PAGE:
Meaning what, I hear you say. Well, it asks us to appreciate and seek out the fact that the whole is greater than the sum of its parts and to actively play a personal part in creating this scenario. In other words, parts can combine to create new and excitingly unexpected discoveries that would not have been possible on their own. Call it creative co-operation, call it whatever you like, but the principle is that, as effective leaders, we should be the one looked to in order to spot those parts, and actively pull them together in order to make unique and marvelous circumstances. It is the very manifestation of all the other habits, combined.
Would an example help? Thought it might!
Yesterday, I ran a session which was the very process of discovery. A very special team I work with were struggling to find their own path through a difficult problem they were grappling with. The solution was blindingly obvious to me (Habit 2 if you remember was “Begin with the end in sight”), but not to them, and they were the ones who had to present and lead a session which would do just this: ie bring together a diverse group of individuals and produce a commonly agreed way forward.
They were very focussed on the differences between everyones agendas and couldn’t see the wood for the trees given these very real and omnipresent differences.
I listened intently to someone drafting these differences out, painstakingly, on a very large white board. (Habit 5 if you remeber was “Seek first to understand, then to be undersood”). I tried to understand the problem from their perspective and came to the conclusion that they lived and breathed this problem every day, and in their day jobs they were too close to it. So I deployed my favourite: Habit 3, Putting first things first and tried to do a gentle bit of prioritisation, what is both important AND urgent? So I I suggested we think about a “win win” approach given the event is less than 2 weeks away, focussing them on what they needed to get out of the session, that would also help (if not in the totality, but in some simple way) the diverse group that would be in the room: ie find the common ground (Habit 4 if you remember was think win/win – everyone always needs mutually beneficial solutions). So we spent some time instead of thinking about the differences, thinking about the similarities, and before long, we had a couple of things that were suitable to be the focus of the session.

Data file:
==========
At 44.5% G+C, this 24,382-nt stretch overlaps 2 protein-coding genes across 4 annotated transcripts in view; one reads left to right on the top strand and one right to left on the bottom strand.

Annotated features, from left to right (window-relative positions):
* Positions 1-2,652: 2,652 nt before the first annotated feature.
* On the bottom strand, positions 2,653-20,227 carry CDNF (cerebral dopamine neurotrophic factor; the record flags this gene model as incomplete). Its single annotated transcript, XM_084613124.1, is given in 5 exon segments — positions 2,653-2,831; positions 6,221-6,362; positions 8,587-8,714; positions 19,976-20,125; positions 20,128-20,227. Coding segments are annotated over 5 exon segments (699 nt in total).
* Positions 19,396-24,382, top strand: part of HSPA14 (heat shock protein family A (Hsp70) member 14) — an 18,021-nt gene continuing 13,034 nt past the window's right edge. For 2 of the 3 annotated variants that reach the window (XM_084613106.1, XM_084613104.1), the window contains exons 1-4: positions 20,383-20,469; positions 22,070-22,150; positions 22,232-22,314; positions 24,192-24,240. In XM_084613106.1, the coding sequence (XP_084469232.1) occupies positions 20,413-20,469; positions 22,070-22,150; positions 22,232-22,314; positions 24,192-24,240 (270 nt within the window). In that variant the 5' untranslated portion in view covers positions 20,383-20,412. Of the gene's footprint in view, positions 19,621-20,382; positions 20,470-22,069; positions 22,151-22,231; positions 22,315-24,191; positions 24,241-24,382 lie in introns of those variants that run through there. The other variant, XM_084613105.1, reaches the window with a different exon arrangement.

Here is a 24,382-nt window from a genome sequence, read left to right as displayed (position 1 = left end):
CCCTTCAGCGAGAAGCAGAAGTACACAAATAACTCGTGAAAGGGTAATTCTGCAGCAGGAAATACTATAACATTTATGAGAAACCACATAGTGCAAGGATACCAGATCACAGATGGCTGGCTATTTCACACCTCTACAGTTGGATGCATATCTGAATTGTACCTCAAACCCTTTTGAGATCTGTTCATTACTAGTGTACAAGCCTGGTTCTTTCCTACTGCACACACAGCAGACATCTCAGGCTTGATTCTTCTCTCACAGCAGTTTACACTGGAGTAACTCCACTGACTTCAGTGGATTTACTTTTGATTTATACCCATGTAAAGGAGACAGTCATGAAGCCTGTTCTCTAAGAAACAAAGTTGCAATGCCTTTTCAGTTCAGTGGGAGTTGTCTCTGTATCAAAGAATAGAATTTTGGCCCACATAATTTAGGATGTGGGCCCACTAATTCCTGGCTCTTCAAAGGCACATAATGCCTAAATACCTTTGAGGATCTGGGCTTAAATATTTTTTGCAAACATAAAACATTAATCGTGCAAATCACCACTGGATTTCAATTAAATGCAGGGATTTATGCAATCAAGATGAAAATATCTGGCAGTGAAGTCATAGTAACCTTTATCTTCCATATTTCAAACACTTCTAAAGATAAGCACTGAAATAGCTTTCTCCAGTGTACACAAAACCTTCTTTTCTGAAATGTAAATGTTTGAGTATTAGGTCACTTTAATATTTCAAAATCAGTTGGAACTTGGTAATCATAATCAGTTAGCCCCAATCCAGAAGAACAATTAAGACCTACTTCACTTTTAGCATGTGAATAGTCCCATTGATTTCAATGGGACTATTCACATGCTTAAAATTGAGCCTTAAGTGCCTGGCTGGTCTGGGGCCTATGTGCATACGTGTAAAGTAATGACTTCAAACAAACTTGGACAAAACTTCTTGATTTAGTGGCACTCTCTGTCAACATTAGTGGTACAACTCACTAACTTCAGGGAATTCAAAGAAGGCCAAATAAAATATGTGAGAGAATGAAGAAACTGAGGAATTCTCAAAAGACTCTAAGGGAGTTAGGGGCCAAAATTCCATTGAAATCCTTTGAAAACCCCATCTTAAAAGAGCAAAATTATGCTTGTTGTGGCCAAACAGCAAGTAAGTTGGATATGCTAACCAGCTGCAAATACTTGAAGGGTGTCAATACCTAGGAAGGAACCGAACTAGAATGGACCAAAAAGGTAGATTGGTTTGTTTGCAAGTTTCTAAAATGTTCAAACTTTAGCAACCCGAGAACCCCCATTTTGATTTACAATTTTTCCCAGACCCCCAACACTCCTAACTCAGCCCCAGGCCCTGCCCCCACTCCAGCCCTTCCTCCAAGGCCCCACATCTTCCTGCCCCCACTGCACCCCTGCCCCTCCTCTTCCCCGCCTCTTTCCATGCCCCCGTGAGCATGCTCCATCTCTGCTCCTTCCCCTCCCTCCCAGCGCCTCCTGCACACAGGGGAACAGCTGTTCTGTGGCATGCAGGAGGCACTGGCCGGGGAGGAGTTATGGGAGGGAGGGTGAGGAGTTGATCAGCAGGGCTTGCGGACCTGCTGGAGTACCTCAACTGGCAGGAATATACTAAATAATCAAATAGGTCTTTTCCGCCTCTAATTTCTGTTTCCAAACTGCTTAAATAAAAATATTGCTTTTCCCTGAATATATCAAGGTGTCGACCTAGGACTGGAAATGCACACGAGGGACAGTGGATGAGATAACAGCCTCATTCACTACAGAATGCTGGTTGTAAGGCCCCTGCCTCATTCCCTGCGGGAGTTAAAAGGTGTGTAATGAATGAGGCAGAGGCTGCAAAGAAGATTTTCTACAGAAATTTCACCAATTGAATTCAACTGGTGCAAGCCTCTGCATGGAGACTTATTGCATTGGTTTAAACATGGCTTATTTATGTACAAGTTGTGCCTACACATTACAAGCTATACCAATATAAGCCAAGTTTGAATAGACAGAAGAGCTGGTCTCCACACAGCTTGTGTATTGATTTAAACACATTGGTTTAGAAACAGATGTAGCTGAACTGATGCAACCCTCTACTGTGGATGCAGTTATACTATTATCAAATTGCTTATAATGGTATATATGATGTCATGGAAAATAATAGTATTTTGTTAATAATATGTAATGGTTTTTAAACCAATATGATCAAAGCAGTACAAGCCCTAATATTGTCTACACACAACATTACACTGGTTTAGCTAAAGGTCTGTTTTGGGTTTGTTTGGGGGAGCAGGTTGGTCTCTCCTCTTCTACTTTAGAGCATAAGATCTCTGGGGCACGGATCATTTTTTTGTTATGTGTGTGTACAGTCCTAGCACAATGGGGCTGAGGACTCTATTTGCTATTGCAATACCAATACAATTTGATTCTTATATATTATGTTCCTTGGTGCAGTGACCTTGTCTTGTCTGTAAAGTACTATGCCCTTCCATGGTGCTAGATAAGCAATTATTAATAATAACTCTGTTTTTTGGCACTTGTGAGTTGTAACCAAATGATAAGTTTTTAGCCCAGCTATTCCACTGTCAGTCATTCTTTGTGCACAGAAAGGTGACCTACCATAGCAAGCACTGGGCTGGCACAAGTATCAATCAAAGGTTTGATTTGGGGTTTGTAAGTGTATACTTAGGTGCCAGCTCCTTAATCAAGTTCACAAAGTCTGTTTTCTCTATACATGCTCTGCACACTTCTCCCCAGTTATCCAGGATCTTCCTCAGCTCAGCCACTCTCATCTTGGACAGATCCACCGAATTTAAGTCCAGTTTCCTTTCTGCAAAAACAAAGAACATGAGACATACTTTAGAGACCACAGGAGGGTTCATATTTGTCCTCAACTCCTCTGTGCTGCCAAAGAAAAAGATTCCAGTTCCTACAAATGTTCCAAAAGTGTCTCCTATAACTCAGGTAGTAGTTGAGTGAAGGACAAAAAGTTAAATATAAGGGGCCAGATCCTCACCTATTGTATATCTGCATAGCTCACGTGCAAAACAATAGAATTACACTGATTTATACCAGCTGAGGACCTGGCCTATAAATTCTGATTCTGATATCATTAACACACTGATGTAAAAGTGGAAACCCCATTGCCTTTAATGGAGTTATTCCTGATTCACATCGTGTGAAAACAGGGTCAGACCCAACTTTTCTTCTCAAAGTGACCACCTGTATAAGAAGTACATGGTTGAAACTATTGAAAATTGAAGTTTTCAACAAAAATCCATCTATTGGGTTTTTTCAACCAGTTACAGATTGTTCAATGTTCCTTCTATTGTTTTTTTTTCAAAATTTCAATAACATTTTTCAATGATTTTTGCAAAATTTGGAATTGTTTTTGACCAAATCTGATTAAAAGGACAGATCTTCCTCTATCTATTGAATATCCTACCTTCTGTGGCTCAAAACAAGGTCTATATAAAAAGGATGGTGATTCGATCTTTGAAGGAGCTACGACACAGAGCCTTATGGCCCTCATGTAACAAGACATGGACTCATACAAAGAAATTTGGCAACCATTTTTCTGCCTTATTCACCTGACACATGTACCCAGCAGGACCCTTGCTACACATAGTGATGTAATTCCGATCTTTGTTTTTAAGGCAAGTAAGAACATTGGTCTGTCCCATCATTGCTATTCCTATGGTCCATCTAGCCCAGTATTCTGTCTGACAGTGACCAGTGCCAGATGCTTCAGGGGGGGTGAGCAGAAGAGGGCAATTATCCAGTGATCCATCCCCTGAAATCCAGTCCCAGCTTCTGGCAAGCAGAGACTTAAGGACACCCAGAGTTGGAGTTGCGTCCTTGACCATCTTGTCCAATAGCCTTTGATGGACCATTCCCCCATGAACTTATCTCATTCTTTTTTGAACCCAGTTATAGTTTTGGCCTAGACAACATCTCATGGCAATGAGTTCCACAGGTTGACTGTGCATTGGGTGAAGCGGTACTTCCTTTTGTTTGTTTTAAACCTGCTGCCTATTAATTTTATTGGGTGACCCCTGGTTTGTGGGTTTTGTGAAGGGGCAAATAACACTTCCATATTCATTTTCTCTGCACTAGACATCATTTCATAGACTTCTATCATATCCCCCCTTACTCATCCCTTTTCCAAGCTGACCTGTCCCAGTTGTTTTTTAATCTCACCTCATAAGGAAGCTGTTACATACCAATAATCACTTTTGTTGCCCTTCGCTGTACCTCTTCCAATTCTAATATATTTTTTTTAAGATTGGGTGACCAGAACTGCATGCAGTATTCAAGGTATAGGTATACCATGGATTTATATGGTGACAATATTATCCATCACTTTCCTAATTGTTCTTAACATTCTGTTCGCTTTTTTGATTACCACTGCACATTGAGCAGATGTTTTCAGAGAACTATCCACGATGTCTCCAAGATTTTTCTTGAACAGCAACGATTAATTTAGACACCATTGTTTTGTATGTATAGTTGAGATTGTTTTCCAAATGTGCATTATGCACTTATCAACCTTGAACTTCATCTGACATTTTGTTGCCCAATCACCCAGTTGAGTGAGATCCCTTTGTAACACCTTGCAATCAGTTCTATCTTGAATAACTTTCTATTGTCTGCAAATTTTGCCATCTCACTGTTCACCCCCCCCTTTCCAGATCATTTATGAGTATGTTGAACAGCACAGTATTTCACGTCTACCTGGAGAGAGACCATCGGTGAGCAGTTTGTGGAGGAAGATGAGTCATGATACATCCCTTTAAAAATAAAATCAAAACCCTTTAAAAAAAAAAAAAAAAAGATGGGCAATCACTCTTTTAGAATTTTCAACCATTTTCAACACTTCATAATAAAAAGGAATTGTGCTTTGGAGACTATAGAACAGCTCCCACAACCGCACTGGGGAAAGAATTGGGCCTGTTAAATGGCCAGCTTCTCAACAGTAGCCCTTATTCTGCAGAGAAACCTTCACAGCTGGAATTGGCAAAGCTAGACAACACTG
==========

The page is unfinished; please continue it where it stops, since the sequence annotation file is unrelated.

They loved the session and actually said it was the best one they had had in ages. Last night I reflected upon why they should say that and came to the conclusion that the PROCESS I led was one of SYNERGISING (Habit 6!) but most importantly, they felt they had been hugely involved and that the solutions had come from them. This is the very essence of team spirit, when you work along synergistic lines you can never be sure what the final result will be. The only thing you can be certain of is that the end result of applying method will truly justify the means.
You literally can achieve more as a combined group than you ever could alone. Another examples which spring to mind of this sort of process include: working on developing a mission statement.
BUT BEWARE: I would say that this sort of process requires very high levels of mutual trust. Trust then brings mutual co-operation. If trust is low, participants will eternally protect their own interests. If trust only reaches a medium level, you get respectful communication with polite intellectual compromise.
I have a relationship of very high trust with the team I worked with yesterday. It worked! As Edwin Markham once said:
“We have committed the Golden Rule to memory; now let us commit it to life“